Hoskinson Lab

In the Hoskinson Lab, our team studies the long term effects of pediatric chronic illnesses that affect brain functioning. We are particularly interested in how these illnesses can impact parts of the brain that support social development, complex problem solving, and day-to-day adjustment. We are also interested in how these changes can happen in the context of typical brain and social development across childhood and adolescence.

Many children face long-term social, cognitive, and emotional challenges, and having a chronic illness can elevate this risk in some children and teenagers. We hope to identify what changes in brain structure and/or function predict those at highest risk, so we can develop and implement meaningful intervention strategies to those who are most vulnerable.

Our studies integrate functional and structural magnetic resonance imaging (MRI) to look at the changes in a brain's physical structure and how it responds to and processes different types of information. We also work closely with families and schools, using questionnaires, computer games, and tasks, that tell us about a child's day-to-day behavior, thinking skills, and ability to make and keep friendships. 

Our lab also collaborates closely with the Neuroimaging Research Group to develop analytic techniques and support the development and execution of behavioral and neuroimaging-based studies within and outside the Center for Biobehavioral Health.

We are currently conducting three research studies that families may participate in.

Neuroimaging of Mechanisms Subserving Cognitive and Social Outcomes in Childhood TBI

Who? We are recruiting children ages 8-16 who have suffered a complicated-mild, moderate, or severe traumatic brain injury or an orthopedic injury.

Why? We’d like to understand more about how children learn problem-solving and social skills after having an injury.

What? The study includes two parts:

  • Part 1 is a 2-hour study visit at the Ohio State University in their Center for Cognitive and Behavioral Brain Imaging facilities. Your child would learn some games, be introduced to a mock MRI scanner, and then complete a one hour MRI.
  • Part 2 is a visit that will take place in one of your child’s classrooms in which our study staff will work with your child’s school to complete the Children’s Friendship Study. Your child and their classmates will complete some surveys about friendships and interacting with their peers.
    *The children in the class are not told about your child’s injury and the focus is on the entire class, not just your child. The principal and the teacher are the only individuals involved that are told about your child’s injury.

Where? If you choose to participate, you will only need to attend one visit with your child. It will take place at the Ohio State University Campus.

Anything else? We sincerely appreciate the families that take the time to participate in our study, so all participants are compensated for their time and receive a parking pass.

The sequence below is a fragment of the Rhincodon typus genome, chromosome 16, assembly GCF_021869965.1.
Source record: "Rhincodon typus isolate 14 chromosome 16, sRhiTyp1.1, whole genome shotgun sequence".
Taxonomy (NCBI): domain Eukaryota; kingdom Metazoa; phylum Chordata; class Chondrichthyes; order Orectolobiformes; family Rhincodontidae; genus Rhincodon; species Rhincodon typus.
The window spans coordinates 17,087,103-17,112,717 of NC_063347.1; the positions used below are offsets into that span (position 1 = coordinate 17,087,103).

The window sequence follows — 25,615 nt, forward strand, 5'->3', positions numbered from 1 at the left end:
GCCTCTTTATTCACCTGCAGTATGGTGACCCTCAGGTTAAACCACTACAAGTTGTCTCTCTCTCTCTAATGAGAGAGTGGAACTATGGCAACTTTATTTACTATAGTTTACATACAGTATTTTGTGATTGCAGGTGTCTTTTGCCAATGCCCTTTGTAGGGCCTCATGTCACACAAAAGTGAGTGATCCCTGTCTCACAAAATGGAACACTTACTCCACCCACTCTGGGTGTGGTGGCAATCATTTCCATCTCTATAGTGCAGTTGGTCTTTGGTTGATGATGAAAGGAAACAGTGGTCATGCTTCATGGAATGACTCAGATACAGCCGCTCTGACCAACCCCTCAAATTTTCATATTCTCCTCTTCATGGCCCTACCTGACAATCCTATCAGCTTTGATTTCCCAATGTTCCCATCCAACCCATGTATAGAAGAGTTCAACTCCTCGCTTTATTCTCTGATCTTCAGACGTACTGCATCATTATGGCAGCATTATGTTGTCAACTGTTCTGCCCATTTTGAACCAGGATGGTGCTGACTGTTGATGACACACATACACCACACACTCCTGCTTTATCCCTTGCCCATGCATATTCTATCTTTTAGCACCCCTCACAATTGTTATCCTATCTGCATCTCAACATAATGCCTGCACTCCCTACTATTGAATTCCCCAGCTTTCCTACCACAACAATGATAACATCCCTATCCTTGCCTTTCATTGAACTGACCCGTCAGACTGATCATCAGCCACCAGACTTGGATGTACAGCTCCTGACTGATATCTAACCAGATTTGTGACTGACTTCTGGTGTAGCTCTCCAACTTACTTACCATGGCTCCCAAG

Neuroimaging in Children: Linking Brain and Behavior

Who? All people who are invited to participate in this study will have also participated in the larger Understanding Children’s Social Outcomes/Friendship Study through Dr. Kathy Vannatta’s lab.

Why? We are interested in understanding more about how changes in the brain impact problem-solving and social skills as children grow up with or without a chronic illness.

What? This study would include one 2½ -hour study visit in two parts:

  • Part 1 is a testing session in which your child will complete some brief tests that look at information processing, language, and problem solving. They will also learn some games and be introduced to a MRI “mock scanner”.
  • Part 2 entails an MRI scan in which your child will play the games they learned and be asked to remain still for the pictures to be taken.

Where? The visit will take place on the main campus of Nationwide Children’s Hospital. Our study staff will communicate with you to determine where to meet. 

Anything else? We sincerely appreciate the families that take the time to participate in our study, so all participants are compensated for their time, travel/mileage, and receive a parking pass.

Functional Activation in Children and Teens

Who? Healthy children and adolescents are invited to participate in a study of the typical trajectory of brain development and its links with social cognition, problem solving, and adjustment.

Why? We are interested in understanding more about how the brain develops in children who have not been treated for a chronic illness, especially how social and cognitive function change from childhood through adolescence. We are also interested in developing better measures for these types of skills that can be used during MRI.

What? This study would include one 3-hour study visit in two parts:

  • Part 1 is a testing session in which your child will complete some measures that look at information processing, language, and problem solving. Parents will also complete some questionnaires about their child’s mood, problem solving, and behavior, as well as the family environment. Children and teens will also learn some games and be introduced to a MRI “mock scanner”.
  • Part 2 entails an MRI scan in which your child will play the games they learned and be asked to remain still for the pictures to be taken.

Where? The visit will take place on the main campus of Nationwide Children’s Hospital. Our study staff will communicate with you to determine where to meet. 

Anything else? We sincerely appreciate the families that take the time to participate in our study, so all participants are compensated for their time, travel/mileage, and receive a parking pass.

Helpful Tips to Prepare for an MRI Scan
Click here to read more about Magnetic Resonance Imaging and how to prepare your child for the day of a scan.